Russ Feingold Throws Vaughn Walker a Softball

With this letter:

I am writing to reiterate my request for you to formally and promptly renounce the assertions of executive authority made by the Bush Administration with regard to warrantless wiretapping.  As a United States Senator, you stated clearly and correctly that the warrantless wiretapping program was illegal.  Your Attorney General expressed the same view, both as a private citizen and at his confirmation hearing.

It is my hope that you will formally confirm this position as president, which is why I sent you a letter on April 29, 2009, urging your administration to withdraw the unclassified and highly flawed January 19, 2006, Department of Justice Legal Authorities Supporting the Activities of the National Security Agency Described by the President (“NSA Legal Authorities White Paper”), as well as to withdraw and declassify any other memoranda providing legal justifications for the program.  Particularly in light of two recent events, I am concerned that failure to take these steps may be construed by those who work for you as an indication that these justifications were and remain valid. 

On June 8, Director of National Intelligence Blair asserted in a speech and in response to a question from a reporter that the warrantless wiretapping program “wasn’t illegal.” His office subsequently clarified that he did not intend to make a legal judgment and that he had meant to convey only that the program was authorized by the president and the Department of Justice.  Nonetheless, Director Blair’s remarks – which directly contravene your earlier position, as well as the position of Attorney General Holder – risk conveying to the Intelligence Community, whose job it is to explore legally available surveillance options, that not complying with the Foreign Intelligence Surveillance Act may be such an option.  Moreover, his “clarification” highlights the need to formally renounce the legal justification that the “White Paper” provides. 

In addition, I asked your nominee to be General Counsel for the Director of National Intelligence, whether, based on the “White Paper” and other public sources, he believed that the warrantless wiretapping program was legal.  His written response to my question, which was presumably vetted by your administration, indicated that, because the program was classified, he could not offer an opinion.  Should he be confirmed, this position, too, risks conveying to the Intelligence Community that there may be classified justifications for not complying with FISA.  As a member of the Senate Intelligence Committee who has seen all of the legal justifications, classified and unclassified, that were offered in defense of the warrantless wiretapping program, I strongly disagree with this implication.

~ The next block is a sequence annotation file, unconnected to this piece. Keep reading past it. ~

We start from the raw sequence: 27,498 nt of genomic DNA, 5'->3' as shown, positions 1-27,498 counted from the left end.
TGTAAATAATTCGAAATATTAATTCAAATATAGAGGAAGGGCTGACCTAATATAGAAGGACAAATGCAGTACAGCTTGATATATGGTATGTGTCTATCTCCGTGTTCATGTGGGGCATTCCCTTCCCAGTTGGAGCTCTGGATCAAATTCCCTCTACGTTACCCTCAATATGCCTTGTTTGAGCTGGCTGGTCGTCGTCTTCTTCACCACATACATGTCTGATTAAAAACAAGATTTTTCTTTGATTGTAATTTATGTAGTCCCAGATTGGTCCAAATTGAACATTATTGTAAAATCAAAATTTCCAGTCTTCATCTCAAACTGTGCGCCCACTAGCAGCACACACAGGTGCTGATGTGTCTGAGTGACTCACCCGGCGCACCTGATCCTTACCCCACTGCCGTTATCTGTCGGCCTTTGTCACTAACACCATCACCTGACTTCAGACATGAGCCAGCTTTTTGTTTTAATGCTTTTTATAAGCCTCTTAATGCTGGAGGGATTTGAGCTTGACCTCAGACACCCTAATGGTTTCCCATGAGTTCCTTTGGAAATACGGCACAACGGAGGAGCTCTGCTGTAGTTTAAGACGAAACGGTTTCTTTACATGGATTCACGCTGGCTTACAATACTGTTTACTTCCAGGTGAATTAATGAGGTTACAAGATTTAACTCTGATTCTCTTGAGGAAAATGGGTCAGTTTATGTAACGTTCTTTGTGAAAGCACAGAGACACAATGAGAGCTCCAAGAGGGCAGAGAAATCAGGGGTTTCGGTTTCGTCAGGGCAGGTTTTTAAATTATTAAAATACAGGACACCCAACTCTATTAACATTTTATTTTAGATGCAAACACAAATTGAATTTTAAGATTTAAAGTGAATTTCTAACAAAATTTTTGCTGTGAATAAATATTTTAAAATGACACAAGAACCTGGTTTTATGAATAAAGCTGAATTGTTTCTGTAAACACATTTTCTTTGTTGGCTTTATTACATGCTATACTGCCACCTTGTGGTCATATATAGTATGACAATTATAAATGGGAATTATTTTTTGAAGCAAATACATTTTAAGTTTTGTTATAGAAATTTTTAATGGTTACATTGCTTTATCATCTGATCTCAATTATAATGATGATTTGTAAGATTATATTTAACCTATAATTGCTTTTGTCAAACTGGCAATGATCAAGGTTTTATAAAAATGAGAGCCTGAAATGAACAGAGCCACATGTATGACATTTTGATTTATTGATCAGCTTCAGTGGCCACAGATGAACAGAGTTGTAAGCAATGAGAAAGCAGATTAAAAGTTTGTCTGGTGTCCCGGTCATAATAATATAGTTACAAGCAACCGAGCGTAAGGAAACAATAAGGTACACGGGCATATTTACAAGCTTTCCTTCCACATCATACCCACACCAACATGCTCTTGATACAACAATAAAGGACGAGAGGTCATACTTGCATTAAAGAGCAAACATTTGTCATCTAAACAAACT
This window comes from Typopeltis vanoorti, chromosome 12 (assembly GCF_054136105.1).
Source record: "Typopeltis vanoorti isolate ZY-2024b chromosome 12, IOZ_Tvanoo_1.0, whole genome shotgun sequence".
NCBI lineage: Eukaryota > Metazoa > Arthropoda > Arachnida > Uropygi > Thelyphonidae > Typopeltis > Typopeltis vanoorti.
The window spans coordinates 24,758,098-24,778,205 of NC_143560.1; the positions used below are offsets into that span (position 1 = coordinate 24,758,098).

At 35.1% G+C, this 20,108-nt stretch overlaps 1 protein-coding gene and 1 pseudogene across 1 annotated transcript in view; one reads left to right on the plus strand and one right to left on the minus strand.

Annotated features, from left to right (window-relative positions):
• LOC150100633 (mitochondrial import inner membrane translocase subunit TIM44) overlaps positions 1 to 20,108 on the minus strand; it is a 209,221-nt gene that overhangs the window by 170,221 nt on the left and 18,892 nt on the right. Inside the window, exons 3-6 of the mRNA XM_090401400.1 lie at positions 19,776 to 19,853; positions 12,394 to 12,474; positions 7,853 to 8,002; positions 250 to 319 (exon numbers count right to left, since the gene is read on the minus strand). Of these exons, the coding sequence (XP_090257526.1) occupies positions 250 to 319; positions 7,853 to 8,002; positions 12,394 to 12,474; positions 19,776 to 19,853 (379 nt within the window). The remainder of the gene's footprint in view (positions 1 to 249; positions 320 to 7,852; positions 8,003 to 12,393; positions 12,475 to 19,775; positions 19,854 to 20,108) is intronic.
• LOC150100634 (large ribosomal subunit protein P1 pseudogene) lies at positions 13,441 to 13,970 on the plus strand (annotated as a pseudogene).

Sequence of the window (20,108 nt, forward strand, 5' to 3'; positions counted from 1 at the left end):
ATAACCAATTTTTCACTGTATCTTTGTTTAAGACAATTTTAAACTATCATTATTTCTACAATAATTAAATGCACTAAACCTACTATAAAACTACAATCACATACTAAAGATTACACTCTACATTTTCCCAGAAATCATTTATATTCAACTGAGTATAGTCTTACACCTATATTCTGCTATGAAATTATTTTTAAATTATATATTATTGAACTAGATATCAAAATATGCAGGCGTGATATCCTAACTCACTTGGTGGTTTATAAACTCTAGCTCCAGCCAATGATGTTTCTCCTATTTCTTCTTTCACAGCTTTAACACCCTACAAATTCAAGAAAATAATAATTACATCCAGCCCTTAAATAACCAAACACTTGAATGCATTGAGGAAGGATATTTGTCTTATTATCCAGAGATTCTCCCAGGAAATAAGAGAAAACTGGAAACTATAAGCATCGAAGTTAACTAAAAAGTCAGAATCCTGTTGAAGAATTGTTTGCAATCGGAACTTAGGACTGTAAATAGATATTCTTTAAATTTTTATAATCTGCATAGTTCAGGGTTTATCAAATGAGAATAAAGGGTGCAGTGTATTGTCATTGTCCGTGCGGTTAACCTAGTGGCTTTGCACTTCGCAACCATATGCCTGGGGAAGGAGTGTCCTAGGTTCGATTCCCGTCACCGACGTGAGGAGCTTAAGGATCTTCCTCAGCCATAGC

As president, you have spoken clearly on the importance of the rule of law and have taken action in a number of areas, such as torture, that have reassured the American people and provided much-needed clarity to the Intelligence Community and the rest of the executive branch.  For these reasons, I strongly urge you to formally renounce the legal arguments behind the previous administration’s warrantless wiretapping and to demonstrate again your clear commitment to the rule of law in this area.

Thank you for considering my views on this important matter.


Russell D. Feingold

Mind you, I expect Obama and friends to deep six this request and go on letting people pretend the program was legal, at least until Judge Walker has cleared his docket of anything remotely resembling a warrantless wiretapping case. But this does focus attention on the rank hypocrisy of Eric Holder’s DOJ as the al-Haramain and other wiretapping cases move forward. 

Update: One reason this is so interesting is because al-Haramain’s lawyer, Jon Eisenberg, suggested he was going to use the January 2006 White Paper in question to show that the warrantless wiretap program was illegal (he got the year wrong, but meant the White Paper).

MR. EISENBERG:  Now, will our motion for summary judgment look just like what we filed previously, as Mr. Coppolino mentioned? The answer to that is most certainly no. We’ll be arguing liability and specifically issues including the legality of the warrantless surveillance program, the president’s power or not to disregard an act of Congress in the name of National Security. We will be arguing the merits of this case.